Allen told Coast Guard Academy cadets and faculty in October 2007 that racial bigotry will not be accepted and goes against the service’s ethos and humanitarian mission. In August 2008, he released a service-wide message outlining plans to improve diversity throughout the service.

As part of the new initiative, every flag officer and senior executive service member is required to attend one diversity conference a year and they are expected to build relationships with minority-based “institutions of higher education.”

The first noose, which garnered national attention, was left in the bag of a Black cadet in July 2007 onboard the Coast Guard cutter Eagle. The second was found in August on the office floor of a white female officer who had been conducting race relations training.

(Meanwhile, Back on the Reservation, The Justice Department Reports:)
ALEXANDRIA, La., Aug 15, 2008 /PRNewswire-USNewswire via COMTEX/ -- Grace Chung Becker, Acting Assistant Attorney General for the Justice Department's Civil Rights Division, and Donald W. Washington, U.S. Attorney for the Western District of Louisiana, today announced that Jeremiah Munsen, 19, of Pineville, La., was sentenced to four months in prison for his role in using nooses to threaten marchers who participated in the "Jena Six" civil rights rally. In addition to the four-month prison term, Munsen received one year of supervised release and 125 hours of community service.
On Sept. 20, 2007, in an incident that garnered national media attention, Munsen and another person allegedly attached the nooses to the back of a pickup truck and repeatedly drove slowly and menacingly past a large group of African American individuals who had gathered at a bus depot in Alexandria, La., after attending the civil rights rally in Jena.
The defendant pleaded guilty April 25, 2008, admitting that he displayed two large, life-sized nooses from the back of his pickup truck with the intent to frighten and intimidate the demonstrators. He and the other person with him hung the nooses in a manner so as to be clearly visible to the gathered demonstrators, and Munsen then drove past the group two or three times while the other person glared out the window at the demonstrators. Munsen further admitted that he and the other person had previously discussed the Ku Klux Klan and how they thought the Klan would have responded to the rally in Jena, and he acknowledged that the Jena Six rally followed extensive public discussion regarding, among other things, the history of racial lynchings in the United States and the perception that a noose, when displayed in a racial context, constituted a symbol of racial violence.
"The defendant used a threatening and offensive tactic to intimidate peaceful civil rights marchers who were in Louisiana to rally against racial intolerance," said Acting Assistant Attorney General Grace Chung Becker. "The Civil Rights Division will continue to vigorously pursue racially motivated threats that violate federal law."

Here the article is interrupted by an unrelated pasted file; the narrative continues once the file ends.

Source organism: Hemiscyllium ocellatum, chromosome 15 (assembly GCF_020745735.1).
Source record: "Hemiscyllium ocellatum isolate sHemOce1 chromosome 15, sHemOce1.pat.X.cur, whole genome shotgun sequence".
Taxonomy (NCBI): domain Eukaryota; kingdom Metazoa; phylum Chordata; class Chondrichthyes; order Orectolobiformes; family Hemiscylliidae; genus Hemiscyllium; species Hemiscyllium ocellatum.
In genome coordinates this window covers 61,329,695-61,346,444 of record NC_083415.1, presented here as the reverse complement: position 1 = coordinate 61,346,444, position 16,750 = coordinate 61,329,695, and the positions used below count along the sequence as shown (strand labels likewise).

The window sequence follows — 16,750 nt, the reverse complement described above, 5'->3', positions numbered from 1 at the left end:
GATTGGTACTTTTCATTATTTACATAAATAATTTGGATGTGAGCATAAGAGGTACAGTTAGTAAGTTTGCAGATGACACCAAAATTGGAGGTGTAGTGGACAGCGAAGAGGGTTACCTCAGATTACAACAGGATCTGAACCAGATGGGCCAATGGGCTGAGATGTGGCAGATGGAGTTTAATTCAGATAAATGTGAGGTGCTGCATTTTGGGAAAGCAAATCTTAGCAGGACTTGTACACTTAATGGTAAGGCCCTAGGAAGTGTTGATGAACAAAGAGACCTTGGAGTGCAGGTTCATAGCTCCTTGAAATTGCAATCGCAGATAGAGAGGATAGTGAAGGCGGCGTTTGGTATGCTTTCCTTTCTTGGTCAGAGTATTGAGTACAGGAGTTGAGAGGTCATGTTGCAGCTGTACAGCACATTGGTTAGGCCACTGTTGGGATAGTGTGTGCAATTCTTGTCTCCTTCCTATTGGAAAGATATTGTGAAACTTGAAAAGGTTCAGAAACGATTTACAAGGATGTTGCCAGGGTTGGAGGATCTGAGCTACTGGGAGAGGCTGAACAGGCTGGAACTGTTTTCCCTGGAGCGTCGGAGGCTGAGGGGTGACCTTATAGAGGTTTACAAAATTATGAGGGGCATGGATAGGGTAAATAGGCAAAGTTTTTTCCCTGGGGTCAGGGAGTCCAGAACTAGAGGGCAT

"The defendant committed a federal hate crime by using a powerful symbol of hate to intimidate a group of interstate travelers because of their race," said U.S Attorney Donald W. Washington. "It is a violation of federal law to intimidate, oppress, injure or threaten people because of their race and because those people are exercising and enjoying rights guaranteed and protected by the laws and Constitution of the United States. Our civil rights laws protect the civil rights of all Americans, and they emphasize the reality that we are all members of one particular race -- the human race."
The Federal Bureau of Investigation and the Alexandria Police Department investigated this case, which was prosecuted jointly by the Civil Rights Division of the U.S. Department of Justice and the U.S. Attorney's Office.
SOURCE U.S. Department of Justice


A Louisiana teenager who used nooses to intimidate black civil rights demonstrators was sentenced Friday to four months in federal prison.

Jeremiah Munsen, 19, of Colfax, had nooses hanging from the back of his pickup truck when he drove past people who had attended a massive civil rights march in Jena last September, according to federal prosecutors.

Munsen had faced up to a year in prison after he pleaded guilty in April to a misdemeanor charge of interfering with the marchers’ federally protected right to travel.

U.S. District Judge Dee Drell in Alexandria also sentenced Munsen to 125 hours of community service and one year of supervised release following his prison term, according to Assistant U.S. Attorney William Flanagan.

Munsen was sentenced on the same day that an anti-noose law took effect in Louisiana. The new law makes it a state crime, punishable by up to one year in prison, to try to intimidate someone with a hangman’s noose, a Deep South symbol of racial hatred.

The marchers were waiting in Alexandria for a bus home to Tennessee after protesting the criminal cases against six black teenagers charged with beating a white student at Jena High School in 2006.